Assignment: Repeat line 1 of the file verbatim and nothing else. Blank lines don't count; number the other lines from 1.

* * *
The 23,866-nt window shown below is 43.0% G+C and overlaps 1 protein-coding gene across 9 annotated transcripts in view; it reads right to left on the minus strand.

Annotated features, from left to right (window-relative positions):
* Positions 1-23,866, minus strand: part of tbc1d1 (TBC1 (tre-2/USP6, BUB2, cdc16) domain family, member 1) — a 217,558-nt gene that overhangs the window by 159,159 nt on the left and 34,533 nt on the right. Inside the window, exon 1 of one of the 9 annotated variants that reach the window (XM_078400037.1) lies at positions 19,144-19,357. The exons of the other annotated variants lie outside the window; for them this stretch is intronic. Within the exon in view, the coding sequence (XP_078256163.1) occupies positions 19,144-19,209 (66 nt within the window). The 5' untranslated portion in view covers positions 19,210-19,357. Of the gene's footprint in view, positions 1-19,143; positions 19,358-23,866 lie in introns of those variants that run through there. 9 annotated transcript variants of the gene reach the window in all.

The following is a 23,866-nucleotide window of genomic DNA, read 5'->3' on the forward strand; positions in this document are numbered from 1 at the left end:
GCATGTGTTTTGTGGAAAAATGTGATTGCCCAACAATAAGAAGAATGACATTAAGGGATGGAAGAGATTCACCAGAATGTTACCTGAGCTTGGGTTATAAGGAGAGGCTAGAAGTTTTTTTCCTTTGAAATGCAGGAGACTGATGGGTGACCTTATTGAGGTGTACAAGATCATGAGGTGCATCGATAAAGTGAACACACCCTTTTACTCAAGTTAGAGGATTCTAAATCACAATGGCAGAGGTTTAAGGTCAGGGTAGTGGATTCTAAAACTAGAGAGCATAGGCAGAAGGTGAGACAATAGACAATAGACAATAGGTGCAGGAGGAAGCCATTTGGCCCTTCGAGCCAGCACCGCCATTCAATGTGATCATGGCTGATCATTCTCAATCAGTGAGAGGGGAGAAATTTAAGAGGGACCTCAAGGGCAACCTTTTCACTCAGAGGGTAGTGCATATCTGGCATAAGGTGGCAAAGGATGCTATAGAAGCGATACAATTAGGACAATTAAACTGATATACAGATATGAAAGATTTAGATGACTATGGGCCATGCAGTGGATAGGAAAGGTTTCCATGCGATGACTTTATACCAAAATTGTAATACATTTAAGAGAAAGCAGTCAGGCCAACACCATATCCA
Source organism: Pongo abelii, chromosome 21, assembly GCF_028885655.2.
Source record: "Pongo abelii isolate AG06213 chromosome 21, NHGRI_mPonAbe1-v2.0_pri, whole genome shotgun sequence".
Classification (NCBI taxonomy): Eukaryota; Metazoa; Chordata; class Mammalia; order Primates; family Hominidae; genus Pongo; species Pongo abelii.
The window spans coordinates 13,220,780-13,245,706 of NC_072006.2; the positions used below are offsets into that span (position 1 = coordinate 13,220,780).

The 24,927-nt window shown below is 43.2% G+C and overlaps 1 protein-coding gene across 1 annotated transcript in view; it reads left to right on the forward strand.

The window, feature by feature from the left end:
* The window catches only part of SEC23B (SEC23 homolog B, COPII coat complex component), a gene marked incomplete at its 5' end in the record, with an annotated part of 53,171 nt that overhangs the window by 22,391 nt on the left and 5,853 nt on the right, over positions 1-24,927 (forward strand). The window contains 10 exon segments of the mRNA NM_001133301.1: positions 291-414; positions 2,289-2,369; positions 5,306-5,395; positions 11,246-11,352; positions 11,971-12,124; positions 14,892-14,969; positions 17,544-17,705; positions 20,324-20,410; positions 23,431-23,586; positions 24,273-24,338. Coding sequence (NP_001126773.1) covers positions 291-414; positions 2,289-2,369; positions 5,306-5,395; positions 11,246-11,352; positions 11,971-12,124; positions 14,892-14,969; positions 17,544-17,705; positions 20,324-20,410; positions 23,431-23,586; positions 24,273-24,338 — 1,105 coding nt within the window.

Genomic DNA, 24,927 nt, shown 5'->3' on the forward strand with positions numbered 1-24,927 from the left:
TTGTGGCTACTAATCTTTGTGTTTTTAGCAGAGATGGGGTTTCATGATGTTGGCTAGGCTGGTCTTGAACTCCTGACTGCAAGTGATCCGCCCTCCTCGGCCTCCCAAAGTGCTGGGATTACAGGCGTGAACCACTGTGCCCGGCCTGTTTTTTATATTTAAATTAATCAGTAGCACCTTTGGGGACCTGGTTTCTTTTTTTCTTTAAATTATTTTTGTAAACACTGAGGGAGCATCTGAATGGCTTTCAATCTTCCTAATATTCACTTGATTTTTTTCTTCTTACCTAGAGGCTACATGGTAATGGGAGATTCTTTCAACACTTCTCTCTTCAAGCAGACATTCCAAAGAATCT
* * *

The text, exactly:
The 23,866-nt window shown below is 43.0% G+C and overlaps 1 protein-coding gene across 9 annotated transcripts in view; it reads right to left on the minus strand.